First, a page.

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Call API Using the Implicit Flow

This tutorial will help you call your own API from a single-page application (SPA) using the Implicit Flow. If you want to learn how the flow works and why you should use it, see Implicit Flow. If you want to learn to add login to your single-page application (SPA), see Add Login Using the Implicit Flow.

Auth0 makes it easy for your app to implement the Implicit Flow using:

  • Auth0.js: The easiest way to implement the flow, which will do most of the heavy-lifting for you. Our Single-Page App Quickstarts will walk you through the process.
  • Authentication API: If you prefer to roll your own, keep reading to learn how to call our API directly.

Configure Auth0

Prerequisites

Before beginning this tutorial:

Get Your Application Keys

Steps

  1. Authorize the user: Request the user's authorization and redirect back to your app with the requested credentials.
  2. Call Your API: Use the retrieved Access Token to call your API.

Optional: Explore Sample Use Cases

Configure Callback URLs

Authorize the user

To begin the flow, you'll need to get the user's authorization. This step may include one or more of the following processes:

  • Authenticating the user;
  • Redirecting the user to an Identity Provider to handle authentication;
  • Checking for active Single Sign-on (SSO) sessions;
  • Obtaining user consent for the requested permission level, unless consent has been previously given.

To authorize the user, your app must send the user to the authorization URL.

Configure Logout URLs

Example authorization URL

Integrate Auth0 in your Application

Parameters

Parameter Name Description
response_type Denotes the kind of credential that Auth0 will return (code or token). For the Implicit Flow, the value can be id_token, token, or id_token token. Specifically, id_token returns an ID Token, and token returns an Access Token.
client_id Your application's Client ID. You can find this value at your Application's Settings.
redirect_uri The URL to which Auth0 will redirect the browser after authorization has been granted by the user. You must specify this URL as a valid callback URL in your Application Settings.

Warning: Per the OAuth 2.0 Specification, Auth0 removes everything after the hash and does not honor any fragments.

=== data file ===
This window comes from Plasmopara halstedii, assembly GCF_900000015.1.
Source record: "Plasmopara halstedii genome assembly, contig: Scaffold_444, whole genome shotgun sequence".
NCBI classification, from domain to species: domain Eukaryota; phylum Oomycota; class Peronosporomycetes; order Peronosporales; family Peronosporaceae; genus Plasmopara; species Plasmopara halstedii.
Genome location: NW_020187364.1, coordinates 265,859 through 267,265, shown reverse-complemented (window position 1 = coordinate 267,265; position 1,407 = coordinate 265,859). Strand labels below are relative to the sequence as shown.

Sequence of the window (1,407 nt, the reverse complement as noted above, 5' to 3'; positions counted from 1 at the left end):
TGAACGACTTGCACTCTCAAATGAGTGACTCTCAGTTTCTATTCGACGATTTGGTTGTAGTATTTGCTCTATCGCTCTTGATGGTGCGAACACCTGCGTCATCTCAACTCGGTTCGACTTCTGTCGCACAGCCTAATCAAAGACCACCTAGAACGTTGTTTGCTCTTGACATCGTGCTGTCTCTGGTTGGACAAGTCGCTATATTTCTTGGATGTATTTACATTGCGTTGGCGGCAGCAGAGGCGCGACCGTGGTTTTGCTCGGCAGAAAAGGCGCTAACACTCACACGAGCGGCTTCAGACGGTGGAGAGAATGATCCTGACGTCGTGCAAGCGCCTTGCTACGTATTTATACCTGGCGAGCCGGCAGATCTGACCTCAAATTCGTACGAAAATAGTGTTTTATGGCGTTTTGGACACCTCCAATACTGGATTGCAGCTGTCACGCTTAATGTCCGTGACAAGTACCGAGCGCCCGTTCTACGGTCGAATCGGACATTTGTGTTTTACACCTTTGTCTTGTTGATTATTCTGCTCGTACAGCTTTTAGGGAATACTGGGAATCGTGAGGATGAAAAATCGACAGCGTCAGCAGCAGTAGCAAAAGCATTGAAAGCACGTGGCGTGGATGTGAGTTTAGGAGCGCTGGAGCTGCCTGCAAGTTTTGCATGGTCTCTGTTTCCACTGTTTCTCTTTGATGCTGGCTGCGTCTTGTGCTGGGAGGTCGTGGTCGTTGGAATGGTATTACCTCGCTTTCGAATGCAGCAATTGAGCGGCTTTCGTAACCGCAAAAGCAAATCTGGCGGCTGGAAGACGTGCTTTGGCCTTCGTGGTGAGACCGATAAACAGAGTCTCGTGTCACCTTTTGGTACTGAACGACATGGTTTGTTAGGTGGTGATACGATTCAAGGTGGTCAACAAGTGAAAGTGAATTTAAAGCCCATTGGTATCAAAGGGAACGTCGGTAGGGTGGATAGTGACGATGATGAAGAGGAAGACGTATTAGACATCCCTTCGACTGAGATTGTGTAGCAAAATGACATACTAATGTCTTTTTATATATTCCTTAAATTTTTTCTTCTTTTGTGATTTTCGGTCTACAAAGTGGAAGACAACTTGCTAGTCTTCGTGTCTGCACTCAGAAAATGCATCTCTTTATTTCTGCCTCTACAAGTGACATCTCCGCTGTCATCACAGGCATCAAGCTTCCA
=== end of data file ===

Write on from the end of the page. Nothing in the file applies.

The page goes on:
scope Specifies the scopes for which you want to request authorization, which dictate which claims (or user attributes) you want returned. These must be separated by a space. You can request any of the standard OpenID Connect (OIDC) scopes about users, such as profile and email, custom claims conforming to a namespaced format, or any scopes supported by the target API (for example, read:contacts).
audience The unique identifier of the API the web app wants to access. Use the Identifier value on the Settings tab for the API you created as part of the prerequisites for this tutorial.
state (recommended) An opaque arbitrary alphanumeric string that your app adds to the initial request and Auth0 includes when redirecting back to your application. To see how to use this value to prevent cross-site request forgery (CSRF) attacks, see Mitigate CSRF Attacks With State Parameters.
nonce (required for response_type containing id_token token, otherwise recommended) A cryptographically random string that your app adds to the initial request and Auth0 includes inside the ID Token, used to prevent token replay attacks.

As an example, your HTML snippet for your authorization URL when adding login to your app might look like:

Setup Dependencies

Response

If all goes well, you'll receive an HTTP 302 response. The requested credentials are included in a hash fragment at the end of the URL:

Note that the returned values depend on what you requested as a response_type.

Response Type Components
id_token ID Token
token Access Token (plus expires_in and token_type values)
id_token token ID Token, Access Token (plus expires_in and token_type values)

Auth0 will also return any state value you included in your call to the authorization URL.

You should validate your tokens before saving them. To learn how, see Validate an ID Token and Validate an Access Token.

ID Tokens contain user information that must be decoded and extracted.

Access Tokens are used to call the Auth0 Authentication API's /userinfo endpoint or another API. If you are calling your own API, the first thing your API will need to do is verify the Access Token.

Configure your Java App

Call your API

To call your API from a SPA, the application must pass the retrieved Access Token as a Bearer token in the Authorization header of your HTTP request.




Project Structure

Sample Use Cases

Trigger Authentication

Customize Tokens

You can use Rules to change the returned scopes of Access Tokens and/or add claims to Access and ID Tokens. To do so, add the following rule, which will run after the user authenticates:

Namespacing Custom Claims

Auth0 returns profile information in a structured claim format as defined by the OpenID Connect (OIDC) specification. This means that custom claims added to ID Tokens or Access Tokens must conform to a namespaced format to avoid possible collisions with standard OIDC claims.

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